A well-known Chinese Immunologist is now facing scrutiny for allegedly manipulating research data.
A decorated Immunologist
A prominent celebrity in China’s academic field is now facing severe allegations of image tampering in some of his published research papers.
Xuetao Cao, a decorated Chinese immunologist, the current president of Nankai University, gains public attention about the issues of academic fraud on a few of his published research.
With the growing interest from international academic bodies, the Chinese Academy of Engineering, where Cao is also a member, decides to conduct its investigation on the publications owned by the immunologist.
Cao’s work went under scrutiny when Elisabeth Bik, a microbiologist turned science integrity expert, noticed suspiciously related image patterns in a 2009 publication titled “The Journal of Immunology on the suppression of T cell proliferation.“
Parts of several images of flow cytometry events appears to have been swapped and manipulated between panels.
Scrutiny from science integrity experts
After the discovery of Bik in the Chinese immunologist’s paper, many other contributors for PubPeer (a website that allows users to discuss and review published scientific works), started to voice out their reviews on the research paper and as well as more than 300 more of Cao’s work.
As of current count, 60 works were already in contention for alleged data irregularities.
Just for clarification, I am not accusing anyone of anything, and there is a possibility that these duplications are honest human errors.
China’s Academy of Engineering announced their participation in the ongoing investigation but still no details and comment on their side is to be heard.
Elite Scientists are a popular choice as education leaders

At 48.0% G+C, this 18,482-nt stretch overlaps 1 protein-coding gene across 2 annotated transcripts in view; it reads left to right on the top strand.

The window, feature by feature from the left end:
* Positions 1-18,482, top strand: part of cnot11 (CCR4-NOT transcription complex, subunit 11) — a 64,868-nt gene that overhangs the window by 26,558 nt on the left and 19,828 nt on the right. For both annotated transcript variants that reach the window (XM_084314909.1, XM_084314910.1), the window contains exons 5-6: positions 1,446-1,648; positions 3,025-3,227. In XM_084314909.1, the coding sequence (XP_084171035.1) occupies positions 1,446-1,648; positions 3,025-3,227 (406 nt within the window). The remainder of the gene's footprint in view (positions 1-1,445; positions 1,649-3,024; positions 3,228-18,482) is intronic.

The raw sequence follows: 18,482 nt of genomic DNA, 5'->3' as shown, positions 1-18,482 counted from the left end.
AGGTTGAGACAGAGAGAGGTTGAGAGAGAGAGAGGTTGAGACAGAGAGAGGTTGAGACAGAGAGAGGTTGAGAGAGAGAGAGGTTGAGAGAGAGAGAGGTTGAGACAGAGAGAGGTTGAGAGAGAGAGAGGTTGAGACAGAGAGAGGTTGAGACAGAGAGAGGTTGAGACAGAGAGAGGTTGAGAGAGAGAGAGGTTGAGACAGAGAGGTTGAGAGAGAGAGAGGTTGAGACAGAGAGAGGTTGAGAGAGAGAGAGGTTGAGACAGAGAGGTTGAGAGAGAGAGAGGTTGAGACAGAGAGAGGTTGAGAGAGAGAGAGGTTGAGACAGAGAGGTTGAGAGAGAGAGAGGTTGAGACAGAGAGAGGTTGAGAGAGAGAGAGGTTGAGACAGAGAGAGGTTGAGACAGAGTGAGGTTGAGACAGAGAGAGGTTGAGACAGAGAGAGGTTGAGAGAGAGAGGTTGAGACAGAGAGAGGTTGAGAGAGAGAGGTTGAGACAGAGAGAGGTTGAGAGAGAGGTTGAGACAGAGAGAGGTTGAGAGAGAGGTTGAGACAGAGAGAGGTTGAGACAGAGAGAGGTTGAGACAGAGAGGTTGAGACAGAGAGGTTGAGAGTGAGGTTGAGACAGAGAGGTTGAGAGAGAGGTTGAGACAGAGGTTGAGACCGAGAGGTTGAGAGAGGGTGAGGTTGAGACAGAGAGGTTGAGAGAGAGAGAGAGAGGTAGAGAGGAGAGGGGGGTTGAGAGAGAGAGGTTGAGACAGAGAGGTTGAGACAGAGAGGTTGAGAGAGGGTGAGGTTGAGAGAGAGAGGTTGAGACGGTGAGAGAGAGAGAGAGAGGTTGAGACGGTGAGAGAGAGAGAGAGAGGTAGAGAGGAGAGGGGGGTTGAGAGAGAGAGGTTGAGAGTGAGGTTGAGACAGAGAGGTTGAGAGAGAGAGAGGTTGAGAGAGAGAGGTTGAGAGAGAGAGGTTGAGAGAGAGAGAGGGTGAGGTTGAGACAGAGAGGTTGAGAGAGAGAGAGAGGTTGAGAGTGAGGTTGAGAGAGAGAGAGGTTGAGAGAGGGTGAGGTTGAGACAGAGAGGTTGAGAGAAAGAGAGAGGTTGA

The Cao case is also stirring up controversy about the influence known dedicated scientists get, which allows them to fill in valuable high positions in China’s top education institutions.
Xuetao Cao holds the position of president at Nankai University in Tianjin, one of the nation’s top universities and ranked 12th in the recent Times Higher Education list. Aside from his role as president, Cao also oversees three laboratories and medical institutes namely – National Key Laboratory of Medical Immunology in Shanghai, Peking Union Medical College in Beijing, and the Center for Immunotherapy at the Chinese Academy of Medical Sciences.
Ironically, Xuetao Cao is one of the advocates of improving research integrity in China and even spoke to some 6000 participants in a talk about “research integrity, ethics, and morality,” and was aired to universities reaching around 800,000 students.
According to Xiaotian Chen, a library and information scientist at Bradley University in Illinois:
It is the culture. The cost of research misconduct in China is either very low or doesn’t exist at all. Resignation and dismissal for academic misconduct are not very common in China.
Featured image by CAMS Oxford Institute